Can you afford to have an IT department?

Many non-digital businesses augment their core business with digitization and automation. IT is "The Thing", and even though every organization want to have the benefits of an IT, few seem to consider the cost of IT. In this article, we will examine a few critical considerations.

Bad IT is just as good as burning cash.

When IT becomes a poor investment

In many organizations, IT is still considered a "feature factory" where business dumps in requirements, gets a cost estimate and upon approval, a piece of software to automate a phrased request, and that's it. Business and management neither wants to think about what is being done, nor how much effort is required to create and maintain the solution.

This approach was okay in the past, when the major cost of IT was in procurement of hardware and licenses and the human factor was neglegible.

Fixed cost procurement

Factoring the cost of a purchased IT product is easy: you have a purchase price for hardware and licenses, sign a support contract with a fixed price, order some training and you're done.
The cost of such an IT can easily be computed as a business case: when the cost is lower than the savings, you're good.

Cost Estimation

Unfortunately, that's not how today's or tomorrow's IT works.
Today, business wants automation for something that they are currently doing either manually or not at all. There is no solution which can be purchased.
Knowledge work is required. Since the optimal solution isn't known, the cost becomes difficult to compute, and therefore, all cost estimates are just that - estimates. There is no reliable way to tell the production costs of a feature until it is done.

Hidden Costs

And now we come to the fatal trap which many organizations fall victim to: the accruing cost of IT over time! Business terms like debt, deprecation and amortization are also applicable to IT.

Debt in IT

A financial debt is accrued when spending exceeds available funds. In IT, debt is accrued when technology is being utilized in ways which will result in future problems. Known debt still has the can be controlled, although few organizations measure and control thind kind of debt. Every accountant would cringe if someone told them, "Oh yeah, we're making debt every day, but we're neither keeping books nor make plans for repayment" -  yet this is how IT works in many companies.

Time-saving measures allow the business to get visible results faster, yet increase future cost.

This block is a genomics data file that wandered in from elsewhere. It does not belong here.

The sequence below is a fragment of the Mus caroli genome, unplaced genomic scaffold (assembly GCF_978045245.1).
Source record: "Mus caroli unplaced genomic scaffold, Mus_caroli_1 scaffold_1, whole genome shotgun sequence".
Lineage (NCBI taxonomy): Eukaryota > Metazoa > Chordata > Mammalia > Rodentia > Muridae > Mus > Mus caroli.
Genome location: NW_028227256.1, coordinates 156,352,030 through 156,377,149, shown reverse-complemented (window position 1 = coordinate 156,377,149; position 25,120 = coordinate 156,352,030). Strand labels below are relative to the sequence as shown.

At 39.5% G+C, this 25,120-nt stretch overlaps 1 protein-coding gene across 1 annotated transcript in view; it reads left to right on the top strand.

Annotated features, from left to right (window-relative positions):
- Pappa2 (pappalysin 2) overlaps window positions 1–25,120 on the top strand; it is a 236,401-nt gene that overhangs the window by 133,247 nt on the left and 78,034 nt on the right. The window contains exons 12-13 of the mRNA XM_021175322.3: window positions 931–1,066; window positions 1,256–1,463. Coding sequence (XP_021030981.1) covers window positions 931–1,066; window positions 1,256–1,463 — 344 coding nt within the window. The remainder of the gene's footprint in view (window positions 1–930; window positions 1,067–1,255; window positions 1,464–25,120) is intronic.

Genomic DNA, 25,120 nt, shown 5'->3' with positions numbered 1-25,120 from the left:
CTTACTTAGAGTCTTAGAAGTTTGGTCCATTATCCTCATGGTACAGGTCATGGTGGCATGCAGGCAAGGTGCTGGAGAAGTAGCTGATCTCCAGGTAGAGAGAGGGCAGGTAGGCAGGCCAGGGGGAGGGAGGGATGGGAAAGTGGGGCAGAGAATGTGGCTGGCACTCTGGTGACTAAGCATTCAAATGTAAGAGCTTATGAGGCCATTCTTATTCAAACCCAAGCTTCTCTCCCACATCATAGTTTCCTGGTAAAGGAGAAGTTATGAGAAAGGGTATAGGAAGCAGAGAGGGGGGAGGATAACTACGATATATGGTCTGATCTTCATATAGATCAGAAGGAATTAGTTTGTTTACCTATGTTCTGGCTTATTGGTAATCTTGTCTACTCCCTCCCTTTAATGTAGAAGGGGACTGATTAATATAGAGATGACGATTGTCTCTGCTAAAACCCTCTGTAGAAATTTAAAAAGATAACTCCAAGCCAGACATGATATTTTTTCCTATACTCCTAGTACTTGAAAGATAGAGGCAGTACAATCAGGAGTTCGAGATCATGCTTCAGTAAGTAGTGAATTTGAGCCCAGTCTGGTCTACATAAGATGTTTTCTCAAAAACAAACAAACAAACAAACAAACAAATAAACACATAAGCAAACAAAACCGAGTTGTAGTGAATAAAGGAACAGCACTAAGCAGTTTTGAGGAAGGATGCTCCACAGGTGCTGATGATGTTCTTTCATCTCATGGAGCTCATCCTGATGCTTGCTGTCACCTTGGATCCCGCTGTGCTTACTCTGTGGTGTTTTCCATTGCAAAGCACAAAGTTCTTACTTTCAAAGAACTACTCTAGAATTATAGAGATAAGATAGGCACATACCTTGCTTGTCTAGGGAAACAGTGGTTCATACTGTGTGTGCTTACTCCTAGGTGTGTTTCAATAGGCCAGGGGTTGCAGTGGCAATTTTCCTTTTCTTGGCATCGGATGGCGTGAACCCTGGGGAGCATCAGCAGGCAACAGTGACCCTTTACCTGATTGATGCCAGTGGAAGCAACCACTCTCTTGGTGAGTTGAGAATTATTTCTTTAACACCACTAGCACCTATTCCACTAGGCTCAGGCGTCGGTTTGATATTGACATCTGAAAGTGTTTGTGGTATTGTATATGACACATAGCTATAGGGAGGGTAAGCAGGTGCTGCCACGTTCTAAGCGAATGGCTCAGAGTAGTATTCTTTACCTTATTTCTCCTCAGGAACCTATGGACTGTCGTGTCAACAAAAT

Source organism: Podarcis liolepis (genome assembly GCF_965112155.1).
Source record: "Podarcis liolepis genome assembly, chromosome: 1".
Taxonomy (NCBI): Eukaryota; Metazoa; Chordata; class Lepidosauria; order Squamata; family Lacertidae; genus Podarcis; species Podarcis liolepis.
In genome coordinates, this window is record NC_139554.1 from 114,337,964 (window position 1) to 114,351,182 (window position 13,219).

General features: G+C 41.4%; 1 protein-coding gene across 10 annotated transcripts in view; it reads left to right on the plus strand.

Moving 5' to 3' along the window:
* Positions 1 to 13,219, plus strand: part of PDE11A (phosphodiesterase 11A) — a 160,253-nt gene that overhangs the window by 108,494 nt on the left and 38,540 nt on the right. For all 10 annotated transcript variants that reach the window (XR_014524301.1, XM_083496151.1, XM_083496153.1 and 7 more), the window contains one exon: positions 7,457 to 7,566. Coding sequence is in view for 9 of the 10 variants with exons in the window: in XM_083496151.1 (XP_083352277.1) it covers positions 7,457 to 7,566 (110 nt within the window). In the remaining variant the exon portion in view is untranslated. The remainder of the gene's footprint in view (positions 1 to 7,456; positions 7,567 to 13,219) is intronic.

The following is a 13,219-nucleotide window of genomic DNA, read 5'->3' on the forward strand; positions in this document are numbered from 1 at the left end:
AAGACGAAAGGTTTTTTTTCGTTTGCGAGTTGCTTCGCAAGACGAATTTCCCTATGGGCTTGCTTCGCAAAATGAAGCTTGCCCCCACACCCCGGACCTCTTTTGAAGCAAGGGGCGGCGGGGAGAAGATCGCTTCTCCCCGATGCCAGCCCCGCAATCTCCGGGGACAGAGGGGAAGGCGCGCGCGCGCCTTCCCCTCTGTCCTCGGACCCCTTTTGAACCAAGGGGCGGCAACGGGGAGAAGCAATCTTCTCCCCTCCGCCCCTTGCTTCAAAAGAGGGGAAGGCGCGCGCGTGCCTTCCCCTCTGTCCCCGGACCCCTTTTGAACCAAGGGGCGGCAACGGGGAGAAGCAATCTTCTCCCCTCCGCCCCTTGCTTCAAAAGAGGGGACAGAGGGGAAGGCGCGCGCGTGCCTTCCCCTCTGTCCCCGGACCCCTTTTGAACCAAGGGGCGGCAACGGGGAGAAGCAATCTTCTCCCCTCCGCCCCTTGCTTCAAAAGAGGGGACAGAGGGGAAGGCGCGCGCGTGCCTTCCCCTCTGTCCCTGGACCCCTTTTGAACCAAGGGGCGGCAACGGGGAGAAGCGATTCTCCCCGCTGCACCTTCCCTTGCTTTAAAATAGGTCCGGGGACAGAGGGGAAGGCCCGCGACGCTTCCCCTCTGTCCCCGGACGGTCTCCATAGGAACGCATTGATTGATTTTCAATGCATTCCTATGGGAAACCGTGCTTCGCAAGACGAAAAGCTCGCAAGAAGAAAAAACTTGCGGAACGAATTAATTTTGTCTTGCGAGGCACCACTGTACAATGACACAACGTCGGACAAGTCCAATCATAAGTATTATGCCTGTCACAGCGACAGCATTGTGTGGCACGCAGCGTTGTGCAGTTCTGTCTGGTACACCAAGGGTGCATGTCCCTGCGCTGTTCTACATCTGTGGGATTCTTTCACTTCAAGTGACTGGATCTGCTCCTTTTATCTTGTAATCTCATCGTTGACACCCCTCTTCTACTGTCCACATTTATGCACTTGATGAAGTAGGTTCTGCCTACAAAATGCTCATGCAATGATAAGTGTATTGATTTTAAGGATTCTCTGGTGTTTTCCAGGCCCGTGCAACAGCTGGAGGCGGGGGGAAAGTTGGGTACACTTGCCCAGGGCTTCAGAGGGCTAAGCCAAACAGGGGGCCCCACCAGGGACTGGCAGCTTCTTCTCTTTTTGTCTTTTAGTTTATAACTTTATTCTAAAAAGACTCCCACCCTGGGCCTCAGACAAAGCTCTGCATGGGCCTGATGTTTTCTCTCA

In some organizations, this invisible IT debt is already so high that things which would take minutes on a green field take weeks within the existing infrastructure. Imagine that you're paying a loan shark an interest rate of a couple thousand percent per day - that's uncontrolled IT debt for you!

Deprecation in IT

The good thing about the constantly evolving field of IT is that new technology makes ever more complicated things ever simpler to achieve. On the reverse side of the medal, if you're not familiar with this technology, you're missing out!

While IT specialists are busy maintaining the existing legacy and struggle to integrate the latest feature requests, their technology outdates - and their knowledge, as well!

The company constantly invests into an ever-shrinking asset: status quo. At some point, the existing staff will no longer suffice to maintain status quo, so additional experts are brought in to keep IT running, although the marginal value of the infrastructure is already approaching zero.

Adding insult to injury, re-engineering the legacy based on the legacy processes with a legacy skillset using legacy tools exponentially increases the cost of change and produce a similiarly ineffective outcome.

Take, for example, the company still maintaning an IBM 704 mainframe: the costs of administration, maintenance and electricity are astronomical - yet the computing power of the system dwarfs a $100 smartphone! Yet, many companies still stick to their old systems because core business processes rely on them. Any effort to replace this legacy becomes unfeasible both because nobody has time and the effort is humongous.